John 6:23 – Other boats from Tiberias came near the place where they had eaten the bread after the Lord had given thanks.
What in the world are we being told here? John 6 is such an amazing chapter of Scripture. It begins with the feeding of the five thousand, then goes to Jesus walking on water and miraculously transporting a boat full of people to the seashore and then gets into a stunning discussion between Jesus and the crowd that He had fed the day before. The morning after the miracle of the bread and fish those who had eaten have come searching for Jesus. They got a free supper last night and now it is breakfast time. They had gone looking for Jesus where the miracle had taken place and not finding Him there, they searched until they did find Him. John describes the place where the miracle had taken place as “where they had eaten after the Lord had given thanks”.
Try to imagine being at the feeding of the five thousand. Suppose that several days later you are walking with a friend and you walk past the place where you saw Jesus take five loaves of bread and two fish and feed five thousand people with them. How will you describe the place to your friend?
“This is the place where ___________________________”. What would you put in the blank? “… Jesus performed an incredible miracle”. “…I saw the impossible take place. “…I saw Jesus create …” . You would go into great detail regarding what you saw. But honestly now. Would you say “This is the place where I saw Jesus give thanks …”? Would you say that? Well, it is impossible to say. We weren’t there.
Perhaps if we had actually heard Jesus pray that may have been what impressed us more than a miracle . It certainly seems to be what impressed John the most. He calls the place of the miracle the place where people had eaten after Jesus had given thanks. It seems that what grabbed John’s attention more than the miracle was Jesus’ prayer of thanks for the food – which, by the way, was non-existent at the time of the prayer.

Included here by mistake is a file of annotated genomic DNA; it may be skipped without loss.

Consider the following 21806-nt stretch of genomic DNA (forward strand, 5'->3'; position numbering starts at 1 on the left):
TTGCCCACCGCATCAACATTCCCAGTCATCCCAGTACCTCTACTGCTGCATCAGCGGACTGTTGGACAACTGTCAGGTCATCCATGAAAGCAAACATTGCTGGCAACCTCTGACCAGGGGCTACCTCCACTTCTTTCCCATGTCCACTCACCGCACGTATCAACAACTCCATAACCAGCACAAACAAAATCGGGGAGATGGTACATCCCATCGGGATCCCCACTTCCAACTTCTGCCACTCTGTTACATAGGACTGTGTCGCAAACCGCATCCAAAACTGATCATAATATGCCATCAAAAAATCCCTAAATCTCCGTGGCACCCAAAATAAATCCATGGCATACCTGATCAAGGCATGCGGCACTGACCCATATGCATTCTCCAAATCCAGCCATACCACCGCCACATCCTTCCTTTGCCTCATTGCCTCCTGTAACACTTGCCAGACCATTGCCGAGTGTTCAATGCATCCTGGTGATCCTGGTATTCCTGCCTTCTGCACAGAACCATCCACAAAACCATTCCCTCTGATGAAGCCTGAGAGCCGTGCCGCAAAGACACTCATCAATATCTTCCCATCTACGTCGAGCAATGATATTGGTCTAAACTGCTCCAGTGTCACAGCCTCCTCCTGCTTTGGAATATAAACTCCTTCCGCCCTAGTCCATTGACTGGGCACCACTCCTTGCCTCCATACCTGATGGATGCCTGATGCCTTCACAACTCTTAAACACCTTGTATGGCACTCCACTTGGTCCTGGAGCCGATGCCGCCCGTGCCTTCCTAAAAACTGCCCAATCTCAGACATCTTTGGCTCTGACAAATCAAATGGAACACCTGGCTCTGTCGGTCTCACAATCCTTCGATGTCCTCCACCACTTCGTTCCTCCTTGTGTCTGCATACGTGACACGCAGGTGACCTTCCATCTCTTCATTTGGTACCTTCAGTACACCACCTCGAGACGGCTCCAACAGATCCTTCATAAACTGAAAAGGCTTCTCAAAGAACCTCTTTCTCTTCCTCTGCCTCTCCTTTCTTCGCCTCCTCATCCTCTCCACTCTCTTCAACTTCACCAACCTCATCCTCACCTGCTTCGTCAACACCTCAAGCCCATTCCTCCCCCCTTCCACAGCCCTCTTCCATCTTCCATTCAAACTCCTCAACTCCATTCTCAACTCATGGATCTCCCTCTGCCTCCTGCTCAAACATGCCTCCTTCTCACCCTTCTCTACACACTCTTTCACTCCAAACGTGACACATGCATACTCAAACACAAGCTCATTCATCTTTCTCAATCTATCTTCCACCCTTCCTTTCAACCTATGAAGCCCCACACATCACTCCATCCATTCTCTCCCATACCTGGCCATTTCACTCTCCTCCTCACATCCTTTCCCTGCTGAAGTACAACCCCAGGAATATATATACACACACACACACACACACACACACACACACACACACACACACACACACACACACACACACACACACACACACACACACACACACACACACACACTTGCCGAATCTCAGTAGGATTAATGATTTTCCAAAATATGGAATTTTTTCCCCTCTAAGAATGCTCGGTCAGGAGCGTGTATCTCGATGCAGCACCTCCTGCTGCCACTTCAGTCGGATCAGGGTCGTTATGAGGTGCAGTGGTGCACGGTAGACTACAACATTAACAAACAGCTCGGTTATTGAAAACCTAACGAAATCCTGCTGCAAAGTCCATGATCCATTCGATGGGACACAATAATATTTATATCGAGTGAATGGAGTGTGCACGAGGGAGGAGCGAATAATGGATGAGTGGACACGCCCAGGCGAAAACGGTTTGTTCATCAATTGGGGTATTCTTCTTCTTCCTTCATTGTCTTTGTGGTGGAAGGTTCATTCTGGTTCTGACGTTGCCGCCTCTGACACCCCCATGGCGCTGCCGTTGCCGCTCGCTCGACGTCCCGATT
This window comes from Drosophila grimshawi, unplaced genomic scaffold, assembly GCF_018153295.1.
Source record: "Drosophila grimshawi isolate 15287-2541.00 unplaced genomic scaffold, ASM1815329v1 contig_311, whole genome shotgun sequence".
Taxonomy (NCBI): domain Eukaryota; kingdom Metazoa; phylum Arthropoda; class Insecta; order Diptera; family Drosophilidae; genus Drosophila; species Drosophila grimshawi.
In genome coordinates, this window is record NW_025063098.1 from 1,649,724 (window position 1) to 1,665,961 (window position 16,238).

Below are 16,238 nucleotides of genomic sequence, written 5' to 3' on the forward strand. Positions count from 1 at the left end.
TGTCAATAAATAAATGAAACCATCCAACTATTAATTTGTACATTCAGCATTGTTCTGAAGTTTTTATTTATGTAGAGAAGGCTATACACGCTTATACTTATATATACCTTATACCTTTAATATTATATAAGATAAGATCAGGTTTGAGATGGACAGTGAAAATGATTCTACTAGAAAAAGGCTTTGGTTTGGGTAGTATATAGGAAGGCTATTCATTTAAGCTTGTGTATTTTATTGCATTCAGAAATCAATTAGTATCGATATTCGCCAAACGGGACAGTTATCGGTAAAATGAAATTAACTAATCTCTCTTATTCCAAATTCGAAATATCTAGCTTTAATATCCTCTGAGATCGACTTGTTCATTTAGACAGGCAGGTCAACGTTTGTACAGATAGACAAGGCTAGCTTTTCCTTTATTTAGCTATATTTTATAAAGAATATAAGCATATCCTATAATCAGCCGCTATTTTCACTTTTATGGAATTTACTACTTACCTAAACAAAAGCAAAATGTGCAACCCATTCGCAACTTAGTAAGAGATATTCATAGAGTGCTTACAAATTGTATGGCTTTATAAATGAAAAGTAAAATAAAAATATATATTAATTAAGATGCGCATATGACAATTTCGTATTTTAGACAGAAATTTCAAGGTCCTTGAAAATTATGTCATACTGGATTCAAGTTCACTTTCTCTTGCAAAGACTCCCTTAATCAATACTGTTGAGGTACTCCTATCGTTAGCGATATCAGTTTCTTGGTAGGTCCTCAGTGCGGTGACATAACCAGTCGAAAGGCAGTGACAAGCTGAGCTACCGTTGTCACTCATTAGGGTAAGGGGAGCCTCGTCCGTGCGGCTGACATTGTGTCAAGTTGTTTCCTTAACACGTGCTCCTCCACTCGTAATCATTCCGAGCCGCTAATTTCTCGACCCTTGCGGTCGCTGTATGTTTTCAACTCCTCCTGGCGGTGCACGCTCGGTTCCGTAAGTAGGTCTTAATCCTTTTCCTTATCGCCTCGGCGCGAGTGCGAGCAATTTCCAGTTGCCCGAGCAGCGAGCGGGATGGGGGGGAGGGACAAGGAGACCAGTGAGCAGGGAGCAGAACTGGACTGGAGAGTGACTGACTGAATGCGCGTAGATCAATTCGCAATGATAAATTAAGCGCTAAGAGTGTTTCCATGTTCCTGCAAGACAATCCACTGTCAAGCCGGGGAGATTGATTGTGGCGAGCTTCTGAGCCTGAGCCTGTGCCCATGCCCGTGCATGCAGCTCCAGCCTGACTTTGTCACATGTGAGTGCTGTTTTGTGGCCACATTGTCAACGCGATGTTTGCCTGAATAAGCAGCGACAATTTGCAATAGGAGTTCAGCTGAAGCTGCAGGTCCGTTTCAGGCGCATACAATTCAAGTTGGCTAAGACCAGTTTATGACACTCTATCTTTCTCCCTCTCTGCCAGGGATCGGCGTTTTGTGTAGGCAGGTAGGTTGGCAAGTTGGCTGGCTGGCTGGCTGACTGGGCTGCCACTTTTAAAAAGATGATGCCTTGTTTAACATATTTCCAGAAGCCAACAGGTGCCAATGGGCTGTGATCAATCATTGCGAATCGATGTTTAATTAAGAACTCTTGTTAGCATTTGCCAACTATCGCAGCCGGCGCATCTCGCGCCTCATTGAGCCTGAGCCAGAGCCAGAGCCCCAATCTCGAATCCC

When Jesus prayed there was a relationship being demonstrated that no one can ever have. Jesus is talking to His Father. John is stunned. Perhaps as Jesus is thanking God for the food, John is perusing the meagre amount that Jesus is being thankful for and wondering what in the world is going on. Perhaps the way Jesus gave thanks gave a hint as to what was about to happen. Perhaps more evidence for who Jesus really was, was demonstrated in that prayer. The relationship between Father and Son is shown. It is alive, unique, powerful, humbling, fearful. It’s all about Jesus. It is not, as those Jesus fed thought, about getting a free meal ticket from now on. The miracle is simply a testimony of who He is. John is not that impressed with the miracle. It’s a no-brainer that this man, the Son of God, who has just prayed in such a way, can turn bread and fish into more bread and fish.
Having been with Jesus for three years and in that time heard His teaching, saw His miracles, laughed with Him, cried with Him, been rebuked by Him, and then empowered by Him with the Holy Spirit, John is called by God to write about Him. The point of what He writes will be “that you may know that He is the Christ, the Son of God” (20:31). Of course that is the point of the Gospel of John. There is nothing greater to know. There is no one better to know. And we can. We do. For all the wonders that we will be a part of in the new heavens and earth, this is the greatest. We know Him. We shall be like Him for we shall see Him as He is.
It is estimated that the First Epistle of John was written somewhere between the years 70 and the early 90s. In 3:1 John says “What kind of love is this that we should be called sons of God?” He is writing as an old man, perhaps as old as ninety. He is still stunned that he can be called God’s son because of what Jesus did for him. The stunning thing for John is still not a matter of miracles. It is that the miracle worker has made us co-heirs with Him.
It is still what Jesus is doing. It is still stunning. It is that thing that shall stun us for eternity. And we shall see Him as He is. Everyone who has this hope purifies himself even as He is pure. Of course we do. Such a work of power and love could not engender anything else.